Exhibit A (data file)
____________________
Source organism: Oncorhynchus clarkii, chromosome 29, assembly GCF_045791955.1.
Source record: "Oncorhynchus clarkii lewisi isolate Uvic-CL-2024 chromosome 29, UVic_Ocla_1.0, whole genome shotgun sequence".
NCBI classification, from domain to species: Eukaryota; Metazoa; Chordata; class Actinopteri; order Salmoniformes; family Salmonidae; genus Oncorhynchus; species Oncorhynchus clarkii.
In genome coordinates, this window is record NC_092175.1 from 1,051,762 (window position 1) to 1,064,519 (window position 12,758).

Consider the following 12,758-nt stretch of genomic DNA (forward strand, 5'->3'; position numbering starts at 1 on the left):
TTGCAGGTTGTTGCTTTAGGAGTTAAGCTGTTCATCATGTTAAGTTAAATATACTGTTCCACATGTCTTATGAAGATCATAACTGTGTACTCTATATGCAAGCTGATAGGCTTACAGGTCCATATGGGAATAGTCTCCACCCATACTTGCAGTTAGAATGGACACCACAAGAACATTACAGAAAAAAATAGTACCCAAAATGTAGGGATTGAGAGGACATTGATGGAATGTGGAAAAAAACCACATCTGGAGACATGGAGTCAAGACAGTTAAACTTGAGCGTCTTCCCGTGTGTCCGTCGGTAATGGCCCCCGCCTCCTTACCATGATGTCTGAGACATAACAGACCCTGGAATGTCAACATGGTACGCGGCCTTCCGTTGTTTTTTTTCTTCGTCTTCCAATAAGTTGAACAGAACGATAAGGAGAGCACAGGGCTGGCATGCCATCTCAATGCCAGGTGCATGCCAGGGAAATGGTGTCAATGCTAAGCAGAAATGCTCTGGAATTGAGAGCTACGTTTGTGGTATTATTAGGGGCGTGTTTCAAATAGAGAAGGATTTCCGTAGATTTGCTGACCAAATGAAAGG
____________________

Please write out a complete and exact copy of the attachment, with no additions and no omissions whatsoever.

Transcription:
Source organism: Oncorhynchus clarkii, chromosome 29, assembly GCF_045791955.1.
Source record: "Oncorhynchus clarkii lewisi isolate Uvic-CL-2024 chromosome 29, UVic_Ocla_1.0, whole genome shotgun sequence".
NCBI classification, from domain to species: Eukaryota; Metazoa; Chordata; class Actinopteri; order Salmoniformes; family Salmonidae; genus Oncorhynchus; species Oncorhynchus clarkii.
In genome coordinates, this window is record NC_092175.1 from 1,051,762 (window position 1) to 1,064,519 (window position 12,758).

Consider the following 12,758-nt stretch of genomic DNA (forward strand, 5'->3'; position numbering starts at 1 on the left):
TTGCAGGTTGTTGCTTTAGGAGTTAAGCTGTTCATCATGTTAAGTTAAATATACTGTTCCACATGTCTTATGAAGATCATAACTGTGTACTCTATATGCAAGCTGATAGGCTTACAGGTCCATATGGGAATAGTCTCCACCCATACTTGCAGTTAGAATGGACACCACAAGAACATTACAGAAAAAAATAGTACCCAAAATGTAGGGATTGAGAGGACATTGATGGAATGTGGAAAAAAACCACATCTGGAGACATGGAGTCAAGACAGTTAAACTTGAGCGTCTTCCCGTGTGTCCGTCGGTAATGGCCCCCGCCTCCTTACCATGATGTCTGAGACATAACAGACCCTGGAATGTCAACATGGTACGCGGCCTTCCGTTGTTTTTTTTCTTCGTCTTCCAATAAGTTGAACAGAACGATAAGGAGAGCACAGGGCTGGCATGCCATCTCAATGCCAGGTGCATGCCAGGGAAATGGTGTCAATGCTAAGCAGAAATGCTCTGGAATTGAGAGCTACGTTTGTGGTATTATTAGGGGCGTGTTTCAAATAGAGAAGGATTTCCGTAGATTTGCTGACCAAATGAAAGG